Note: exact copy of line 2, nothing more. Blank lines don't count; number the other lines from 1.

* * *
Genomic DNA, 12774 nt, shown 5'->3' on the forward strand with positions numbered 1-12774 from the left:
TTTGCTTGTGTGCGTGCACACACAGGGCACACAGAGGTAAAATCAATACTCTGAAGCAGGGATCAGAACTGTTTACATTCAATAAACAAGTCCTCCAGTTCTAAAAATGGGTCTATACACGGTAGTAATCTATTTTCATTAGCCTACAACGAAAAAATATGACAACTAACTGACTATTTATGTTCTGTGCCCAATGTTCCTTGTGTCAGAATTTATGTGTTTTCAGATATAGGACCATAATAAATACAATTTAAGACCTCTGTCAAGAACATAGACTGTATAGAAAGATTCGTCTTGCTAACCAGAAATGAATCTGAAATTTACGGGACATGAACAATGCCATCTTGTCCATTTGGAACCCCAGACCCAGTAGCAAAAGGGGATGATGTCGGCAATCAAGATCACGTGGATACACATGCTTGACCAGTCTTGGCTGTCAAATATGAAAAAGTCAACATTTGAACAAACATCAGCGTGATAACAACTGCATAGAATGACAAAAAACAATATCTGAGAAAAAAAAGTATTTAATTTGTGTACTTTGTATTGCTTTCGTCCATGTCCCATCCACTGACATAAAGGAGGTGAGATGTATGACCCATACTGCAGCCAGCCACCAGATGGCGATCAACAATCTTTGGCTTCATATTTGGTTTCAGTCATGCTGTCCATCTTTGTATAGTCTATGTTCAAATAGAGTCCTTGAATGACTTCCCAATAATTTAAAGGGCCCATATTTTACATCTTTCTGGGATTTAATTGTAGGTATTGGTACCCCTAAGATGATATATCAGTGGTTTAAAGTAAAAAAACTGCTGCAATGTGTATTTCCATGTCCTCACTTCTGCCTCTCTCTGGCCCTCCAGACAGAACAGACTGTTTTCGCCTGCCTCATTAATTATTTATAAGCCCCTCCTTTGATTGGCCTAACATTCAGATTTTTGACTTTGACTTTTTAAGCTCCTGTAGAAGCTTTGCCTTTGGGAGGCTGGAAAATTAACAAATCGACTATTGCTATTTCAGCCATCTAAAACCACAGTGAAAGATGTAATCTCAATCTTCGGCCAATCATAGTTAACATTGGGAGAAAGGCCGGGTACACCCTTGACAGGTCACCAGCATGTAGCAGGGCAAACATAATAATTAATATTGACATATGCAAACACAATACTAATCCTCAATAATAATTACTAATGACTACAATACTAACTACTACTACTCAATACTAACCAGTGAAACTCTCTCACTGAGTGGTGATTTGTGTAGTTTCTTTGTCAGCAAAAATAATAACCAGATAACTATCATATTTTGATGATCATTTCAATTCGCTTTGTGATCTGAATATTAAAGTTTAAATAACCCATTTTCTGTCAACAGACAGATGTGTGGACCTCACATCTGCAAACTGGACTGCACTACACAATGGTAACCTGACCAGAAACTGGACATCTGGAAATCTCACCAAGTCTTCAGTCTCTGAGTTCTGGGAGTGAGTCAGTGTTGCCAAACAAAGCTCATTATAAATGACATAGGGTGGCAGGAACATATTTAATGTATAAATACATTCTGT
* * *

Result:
TTTGCTTGTGTGCGTGCACACACAGGGCACACAGAGGTAAAATCAATACTCTGAAGCAGGGATCAGAACTGTTTACATTCAATAAACAAGTCCTCCAGTTCTAAAAATGGGTCTATACACGGTAGTAATCTATTTTCATTAGCCTACAACGAAAAAATATGACAACTAACTGACTATTTATGTTCTGTGCCCAATGTTCCTTGTGTCAGAATTTATGTGTTTTCAGATATAGGACCATAATAAATACAATTTAAGACCTCTGTCAAGAACATAGACTGTATAGAAAGATTCGTCTTGCTAACCAGAAATGAATCTGAAATTTACGGGACATGAACAATGCCATCTTGTCCATTTGGAACCCCAGACCCAGTAGCAAAAGGGGATGATGTCGGCAATCAAGATCACGTGGATACACATGCTTGACCAGTCTTGGCTGTCAAATATGAAAAAGTCAACATTTGAACAAACATCAGCGTGATAACAACTGCATAGAATGACAAAAAACAATATCTGAGAAAAAAAAGTATTTAATTTGTGTACTTTGTATTGCTTTCGTCCATGTCCCATCCACTGACATAAAGGAGGTGAGATGTATGACCCATACTGCAGCCAGCCACCAGATGGCGATCAACAATCTTTGGCTTCATATTTGGTTTCAGTCATGCTGTCCATCTTTGTATAGTCTATGTTCAAATAGAGTCCTTGAATGACTTCCCAATAATTTAAAGGGCCCATATTTTACATCTTTCTGGGATTTAATTGTAGGTATTGGTACCCCTAAGATGATATATCAGTGGTTTAAAGTAAAAAAACTGCTGCAATGTGTATTTCCATGTCCTCACTTCTGCCTCTCTCTGGCCCTCCAGACAGAACAGACTGTTTTCGCCTGCCTCATTAATTATTTATAAGCCCCTCCTTTGATTGGCCTAACATTCAGATTTTTGACTTTGACTTTTTAAGCTCCTGTAGAAGCTTTGCCTTTGGGAGGCTGGAAAATTAACAAATCGACTATTGCTATTTCAGCCATCTAAAACCACAGTGAAAGATGTAATCTCAATCTTCGGCCAATCATAGTTAACATTGGGAGAAAGGCCGGGTACACCCTTGACAGGTCACCAGCATGTAGCAGGGCAAACATAATAATTAATATTGACATATGCAAACACAATACTAATCCTCAATAATAATTACTAATGACTACAATACTAACTACTACTACTCAATACTAACCAGTGAAACTCTCTCACTGAGTGGTGATTTGTGTAGTTTCTTTGTCAGCAAAAATAATAACCAGATAACTATCATATTTTGATGATCATTTCAATTCGCTTTGTGATCTGAATATTAAAGTTTAAATAACCCATTTTCTGTCAACAGACAGATGTGTGGACCTCACATCTGCAAACTGGACTGCACTACACAATGGTAACCTGACCAGAAACTGGACATCTGGAAATCTCACCAAGTCTTCAGTCTCTGAGTTCTGGGAGTGAGTCAGTGTTGCCAAACAAAGCTCATTATAAATGACATAGGGTGGCAGGAACATATTTAATGTATAAATACATTCTGT